VOR Leg 2: Annalise Murphy's (IRL) diary from Turn the Tide on Plastic is a Must Read for VOR fa
EN ROUTE TO CAPE TOWN – "Did I mention previously that racing on these Volvo Ocean Race 65-footers is like being drenched in a constant fire-hose? Well forget that. It’s much worse.”
We’ve all heard of the extreme conditions endured by sailors in the Volvo Ocean Race and seen the remarkable videos and photos of the VOR 65s smashing into waves and being drenched with crazy amounts of salt spray.
Now we’re hearing straight from one of the sailors in the race, the Irish Olympic star Annalise Murphy, just how wet it is out there. Murphy is on the crew of Turn the Tide on Plastic and has filed part three of her diary for the Irish Times.
The sailors, she writes, have been wet all the time.
“Since leaving Lisbon at the start of this massive 6,500 nautical-mile stage to Cape Town on Sunday afternoon, simply standing on deck is like ducking under a waterfall non-stop. Except this waterfall is coming straight at you, rather than from above,’’ Murphy writes.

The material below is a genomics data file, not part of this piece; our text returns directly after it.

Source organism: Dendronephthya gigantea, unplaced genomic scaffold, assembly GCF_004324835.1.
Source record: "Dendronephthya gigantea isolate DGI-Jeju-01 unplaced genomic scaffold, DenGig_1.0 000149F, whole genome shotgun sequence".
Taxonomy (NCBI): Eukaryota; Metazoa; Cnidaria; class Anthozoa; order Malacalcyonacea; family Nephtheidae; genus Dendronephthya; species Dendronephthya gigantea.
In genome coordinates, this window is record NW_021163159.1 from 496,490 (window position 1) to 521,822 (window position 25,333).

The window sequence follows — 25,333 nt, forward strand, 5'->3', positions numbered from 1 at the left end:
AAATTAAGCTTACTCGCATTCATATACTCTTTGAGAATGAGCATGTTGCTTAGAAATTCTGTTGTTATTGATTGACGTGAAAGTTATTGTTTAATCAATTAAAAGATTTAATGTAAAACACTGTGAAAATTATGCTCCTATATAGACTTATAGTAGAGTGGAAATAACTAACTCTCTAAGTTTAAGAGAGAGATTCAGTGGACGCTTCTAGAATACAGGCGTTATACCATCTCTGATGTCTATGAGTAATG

“We’re constantly surfing along at speeds well over 20 knots and the near gale force winds coming from behind us means we’re at our fastest point of sail. This speed-machine is simply soaking up the ocean in big seas as we move deeper and deeper into the mid-Atlantic.
“On my first night-watch at this relentless pace, I was wiped-out four times, blown backwards off my feet despite being on the winch grinder that is usually a firm handhold against the breaking seas.
“If not for my harness, I could easily have been swept overboard on any of these occasions. I clip on (to the lifelines) every time I go on deck. We all do.”
Sound like fun?
Murphy gives some compelling details, such as the time fellow crew Bianca Cook (NZL) was hit by a wave that caused her lifejacket to auto-inflate, and that it takes 15 minutes to put on all the protective gear sailors must wear.
And if you didn’t sleep well last night, don’t complain.
“I’m just trying to do my jobs as well as I can, stand my watches and get in as much sleep as possible to have enough energy as it’s pretty tough,’’ Murphy writes.
“Thankfully, the strong breeze has eased off as we sail steadily southwards though it’s still very wet on deck and everything inside and outside is soaked. Sleeping with a saturated pillow the whole time is pretty hard!’’
Murphy previously filed diaries on the food the sailors eat and being encrusted by salt spray on the opening leg.
She won the silver medal in the Laser Radial class at the 2016 Olympics in Rio de Janeiro.
Turn the Tide on Plastic is hit by a wave shortly after the start of Leg 2 from Lisbon to Cape Town in the Volvo Ocean Race. Photo: Ainhoa Sanchez/Volvo Ocean Race